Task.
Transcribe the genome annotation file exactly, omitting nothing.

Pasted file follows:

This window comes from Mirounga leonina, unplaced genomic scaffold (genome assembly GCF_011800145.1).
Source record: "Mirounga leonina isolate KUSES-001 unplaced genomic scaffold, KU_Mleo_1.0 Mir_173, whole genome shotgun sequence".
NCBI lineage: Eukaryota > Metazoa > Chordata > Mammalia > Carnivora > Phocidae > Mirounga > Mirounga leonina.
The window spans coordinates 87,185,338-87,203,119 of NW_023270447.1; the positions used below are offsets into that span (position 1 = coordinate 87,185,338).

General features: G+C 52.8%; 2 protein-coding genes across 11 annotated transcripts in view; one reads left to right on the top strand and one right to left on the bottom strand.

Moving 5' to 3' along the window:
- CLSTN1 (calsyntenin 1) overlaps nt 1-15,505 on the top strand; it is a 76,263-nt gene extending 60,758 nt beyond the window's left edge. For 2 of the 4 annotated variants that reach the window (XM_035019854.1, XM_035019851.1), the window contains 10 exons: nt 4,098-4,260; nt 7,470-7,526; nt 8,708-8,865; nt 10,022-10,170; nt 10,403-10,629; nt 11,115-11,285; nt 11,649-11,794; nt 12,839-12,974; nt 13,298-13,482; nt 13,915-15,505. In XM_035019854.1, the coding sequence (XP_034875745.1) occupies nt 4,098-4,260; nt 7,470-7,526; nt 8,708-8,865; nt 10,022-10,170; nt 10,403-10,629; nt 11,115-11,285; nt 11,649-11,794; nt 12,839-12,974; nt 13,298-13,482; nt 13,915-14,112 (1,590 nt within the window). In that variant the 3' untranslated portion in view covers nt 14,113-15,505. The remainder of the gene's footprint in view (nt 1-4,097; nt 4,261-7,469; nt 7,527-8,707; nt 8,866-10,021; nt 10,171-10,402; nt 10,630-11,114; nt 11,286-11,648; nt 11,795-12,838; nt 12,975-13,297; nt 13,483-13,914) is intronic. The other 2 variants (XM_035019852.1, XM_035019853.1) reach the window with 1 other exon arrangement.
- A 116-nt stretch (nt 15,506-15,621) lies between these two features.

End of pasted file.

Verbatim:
This window comes from Mirounga leonina, unplaced genomic scaffold (genome assembly GCF_011800145.1).
Source record: "Mirounga leonina isolate KUSES-001 unplaced genomic scaffold, KU_Mleo_1.0 Mir_173, whole genome shotgun sequence".
NCBI lineage: Eukaryota > Metazoa > Chordata > Mammalia > Carnivora > Phocidae > Mirounga > Mirounga leonina.
The window spans coordinates 87,185,338-87,203,119 of NW_023270447.1; the positions used below are offsets into that span (position 1 = coordinate 87,185,338).

General features: G+C 52.8%; 2 protein-coding genes across 11 annotated transcripts in view; one reads left to right on the top strand and one right to left on the bottom strand.

Moving 5' to 3' along the window:
- CLSTN1 (calsyntenin 1) overlaps nt 1-15,505 on the top strand; it is a 76,263-nt gene extending 60,758 nt beyond the window's left edge. For 2 of the 4 annotated variants that reach the window (XM_035019854.1, XM_035019851.1), the window contains 10 exons: nt 4,098-4,260; nt 7,470-7,526; nt 8,708-8,865; nt 10,022-10,170; nt 10,403-10,629; nt 11,115-11,285; nt 11,649-11,794; nt 12,839-12,974; nt 13,298-13,482; nt 13,915-15,505. In XM_035019854.1, the coding sequence (XP_034875745.1) occupies nt 4,098-4,260; nt 7,470-7,526; nt 8,708-8,865; nt 10,022-10,170; nt 10,403-10,629; nt 11,115-11,285; nt 11,649-11,794; nt 12,839-12,974; nt 13,298-13,482; nt 13,915-14,112 (1,590 nt within the window). In that variant the 3' untranslated portion in view covers nt 14,113-15,505. The remainder of the gene's footprint in view (nt 1-4,097; nt 4,261-7,469; nt 7,527-8,707; nt 8,866-10,021; nt 10,171-10,402; nt 10,630-11,114; nt 11,286-11,648; nt 11,795-12,838; nt 12,975-13,297; nt 13,483-13,914) is intronic. The other 2 variants (XM_035019852.1, XM_035019853.1) reach the window with 1 other exon arrangement.
- A 116-nt stretch (nt 15,506-15,621) lies between these two features.